Assembly Passes Legislation to Protect Tenants From Unscrupulous Landlords

Speaker Carl Heastie and Codes Committee Chair Joseph R. Lentol today announced the Assembly has passed legislation to protect New Yorkers from unscrupulous landlords seeking to force rent regulated tenants out of their homes (A.6188, Lentol).

“No New Yorker should have to endure harassment by their landlord in their own home,” Speaker Heastie said. “The Assembly Majority is committed to protecting the rights of tenants, and ensuring that hard working New Yorkers are not subjected to impaired living conditions at the hands of their landlords seeking to force them out.”

“It’s time for the state to strengthen the law against landlords who purposely impose vile and offensive living conditions on tenants for the sole purpose of forcing people to leave their rent regulated apartments,” Assemblymember Lentol said. “My bill will help crack down on tactics that often involve the demolition or outright destruction of living space that unnecessarily puts at risk the health and wellbeing of tenants who want to remain in an apartment that they can afford.”

Today’s legislation would protect renters from the actions of unscrupulous landlords seeking to force a rent regulated tenant out of their housing by creating or maintaining the housing in a condition that endangers safety or interferes with or disturbs the comfort, repose, or peace and quiet of the tenant. The bill would establish a new misdemeanor tenant harassment offense that eliminates the need to prove physical injury to the tenant, and thus expands upon the existing felony crime.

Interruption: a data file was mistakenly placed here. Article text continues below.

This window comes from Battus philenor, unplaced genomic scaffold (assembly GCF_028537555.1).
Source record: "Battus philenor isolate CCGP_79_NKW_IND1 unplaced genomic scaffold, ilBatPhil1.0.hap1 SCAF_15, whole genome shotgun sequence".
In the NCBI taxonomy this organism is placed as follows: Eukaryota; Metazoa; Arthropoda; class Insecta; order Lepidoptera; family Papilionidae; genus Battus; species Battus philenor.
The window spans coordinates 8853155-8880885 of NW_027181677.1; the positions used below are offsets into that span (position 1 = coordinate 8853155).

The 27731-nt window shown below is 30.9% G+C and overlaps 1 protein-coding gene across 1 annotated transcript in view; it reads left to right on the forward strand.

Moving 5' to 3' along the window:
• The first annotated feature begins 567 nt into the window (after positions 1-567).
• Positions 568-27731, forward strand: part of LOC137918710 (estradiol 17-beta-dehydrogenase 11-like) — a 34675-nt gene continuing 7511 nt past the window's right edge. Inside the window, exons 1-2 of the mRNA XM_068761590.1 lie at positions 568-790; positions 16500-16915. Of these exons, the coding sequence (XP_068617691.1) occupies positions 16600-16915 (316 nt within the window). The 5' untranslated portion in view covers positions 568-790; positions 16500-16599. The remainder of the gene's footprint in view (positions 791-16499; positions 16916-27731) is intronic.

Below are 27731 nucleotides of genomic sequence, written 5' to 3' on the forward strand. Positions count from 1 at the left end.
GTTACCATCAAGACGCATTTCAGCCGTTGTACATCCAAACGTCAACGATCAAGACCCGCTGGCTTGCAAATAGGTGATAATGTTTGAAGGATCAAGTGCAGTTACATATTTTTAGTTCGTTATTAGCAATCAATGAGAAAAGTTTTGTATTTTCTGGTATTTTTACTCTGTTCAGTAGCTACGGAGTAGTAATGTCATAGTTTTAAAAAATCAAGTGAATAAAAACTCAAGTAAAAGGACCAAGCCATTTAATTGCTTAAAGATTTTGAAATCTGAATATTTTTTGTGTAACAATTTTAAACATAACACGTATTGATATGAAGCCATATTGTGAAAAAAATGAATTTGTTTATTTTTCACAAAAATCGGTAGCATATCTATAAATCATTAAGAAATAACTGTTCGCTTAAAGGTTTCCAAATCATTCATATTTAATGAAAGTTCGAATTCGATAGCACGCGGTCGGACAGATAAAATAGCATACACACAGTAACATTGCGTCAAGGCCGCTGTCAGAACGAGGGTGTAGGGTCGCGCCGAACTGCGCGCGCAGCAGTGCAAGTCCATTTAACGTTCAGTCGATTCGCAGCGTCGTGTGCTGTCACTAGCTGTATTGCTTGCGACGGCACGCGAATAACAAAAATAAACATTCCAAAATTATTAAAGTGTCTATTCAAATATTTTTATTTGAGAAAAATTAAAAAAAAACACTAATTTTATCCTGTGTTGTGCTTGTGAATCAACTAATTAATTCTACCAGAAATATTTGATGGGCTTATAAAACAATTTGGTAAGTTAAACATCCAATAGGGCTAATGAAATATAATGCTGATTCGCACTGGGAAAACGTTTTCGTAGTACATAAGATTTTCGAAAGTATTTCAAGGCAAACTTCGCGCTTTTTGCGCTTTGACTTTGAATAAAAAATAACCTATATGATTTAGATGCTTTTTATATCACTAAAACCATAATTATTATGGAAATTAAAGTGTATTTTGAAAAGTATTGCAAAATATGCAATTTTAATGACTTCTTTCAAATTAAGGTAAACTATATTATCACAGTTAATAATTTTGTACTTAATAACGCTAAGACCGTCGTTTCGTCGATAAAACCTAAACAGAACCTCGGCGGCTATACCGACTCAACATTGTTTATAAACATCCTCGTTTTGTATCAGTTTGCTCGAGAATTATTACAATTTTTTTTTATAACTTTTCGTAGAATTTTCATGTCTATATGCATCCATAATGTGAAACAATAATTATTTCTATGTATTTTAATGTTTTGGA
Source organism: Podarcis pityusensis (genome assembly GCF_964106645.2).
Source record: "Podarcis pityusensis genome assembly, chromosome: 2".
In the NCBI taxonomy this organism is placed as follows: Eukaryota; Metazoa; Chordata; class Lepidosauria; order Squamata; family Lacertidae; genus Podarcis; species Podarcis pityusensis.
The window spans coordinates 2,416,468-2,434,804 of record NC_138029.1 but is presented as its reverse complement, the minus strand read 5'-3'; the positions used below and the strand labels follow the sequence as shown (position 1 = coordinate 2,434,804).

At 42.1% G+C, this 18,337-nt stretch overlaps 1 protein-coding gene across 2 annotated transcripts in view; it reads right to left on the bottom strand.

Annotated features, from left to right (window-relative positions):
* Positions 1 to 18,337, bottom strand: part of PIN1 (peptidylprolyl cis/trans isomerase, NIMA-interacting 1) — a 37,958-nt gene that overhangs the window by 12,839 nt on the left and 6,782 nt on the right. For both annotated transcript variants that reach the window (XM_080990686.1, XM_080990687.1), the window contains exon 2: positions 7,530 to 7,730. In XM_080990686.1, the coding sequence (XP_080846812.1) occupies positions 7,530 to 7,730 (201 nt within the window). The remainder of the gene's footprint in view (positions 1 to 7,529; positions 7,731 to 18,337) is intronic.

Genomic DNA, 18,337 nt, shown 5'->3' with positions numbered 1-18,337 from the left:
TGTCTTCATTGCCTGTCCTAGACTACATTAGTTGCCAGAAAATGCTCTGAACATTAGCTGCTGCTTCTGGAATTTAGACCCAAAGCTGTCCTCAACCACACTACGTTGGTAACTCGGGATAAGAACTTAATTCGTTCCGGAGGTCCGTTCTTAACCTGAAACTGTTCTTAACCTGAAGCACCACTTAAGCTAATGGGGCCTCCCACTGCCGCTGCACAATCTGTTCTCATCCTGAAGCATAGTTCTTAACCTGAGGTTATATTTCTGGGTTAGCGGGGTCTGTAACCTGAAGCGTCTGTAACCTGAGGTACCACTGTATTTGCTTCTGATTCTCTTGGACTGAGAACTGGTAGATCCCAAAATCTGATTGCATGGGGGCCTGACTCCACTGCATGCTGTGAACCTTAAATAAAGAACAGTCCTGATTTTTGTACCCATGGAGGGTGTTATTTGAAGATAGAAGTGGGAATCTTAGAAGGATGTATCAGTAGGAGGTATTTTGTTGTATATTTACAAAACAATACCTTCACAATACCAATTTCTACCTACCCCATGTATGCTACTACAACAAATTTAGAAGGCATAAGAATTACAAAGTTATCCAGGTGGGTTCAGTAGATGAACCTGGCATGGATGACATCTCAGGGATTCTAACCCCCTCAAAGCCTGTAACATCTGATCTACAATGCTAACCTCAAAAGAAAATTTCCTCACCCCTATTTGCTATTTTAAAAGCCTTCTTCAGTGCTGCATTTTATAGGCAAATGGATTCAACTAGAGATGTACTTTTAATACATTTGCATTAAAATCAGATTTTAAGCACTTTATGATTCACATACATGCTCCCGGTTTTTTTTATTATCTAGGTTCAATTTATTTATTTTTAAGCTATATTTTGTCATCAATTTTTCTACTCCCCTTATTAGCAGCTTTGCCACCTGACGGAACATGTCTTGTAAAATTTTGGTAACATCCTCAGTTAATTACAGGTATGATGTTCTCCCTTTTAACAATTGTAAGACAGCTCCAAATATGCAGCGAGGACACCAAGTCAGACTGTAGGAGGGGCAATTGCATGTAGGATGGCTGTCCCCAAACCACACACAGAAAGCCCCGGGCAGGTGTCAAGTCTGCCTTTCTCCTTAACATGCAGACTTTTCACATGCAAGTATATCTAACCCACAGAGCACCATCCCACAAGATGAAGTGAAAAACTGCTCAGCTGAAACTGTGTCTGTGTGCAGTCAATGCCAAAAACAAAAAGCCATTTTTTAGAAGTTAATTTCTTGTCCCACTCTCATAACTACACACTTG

As affordable housing in New York becomes increasingly scarce, landlords that can force rent regulated tenants out of their homes are often rewarded by the market. But under the current law, a prosecutor must not only prove that the offending landlord intended to cause the tenant to vacate their home, he or she also must prove that the tenant sustained physical injury due to the landlord’s actions and that the landlord actually intended to cause such injury. The current law sets the bar so high that not a single landlord has ever been convicted of that crime.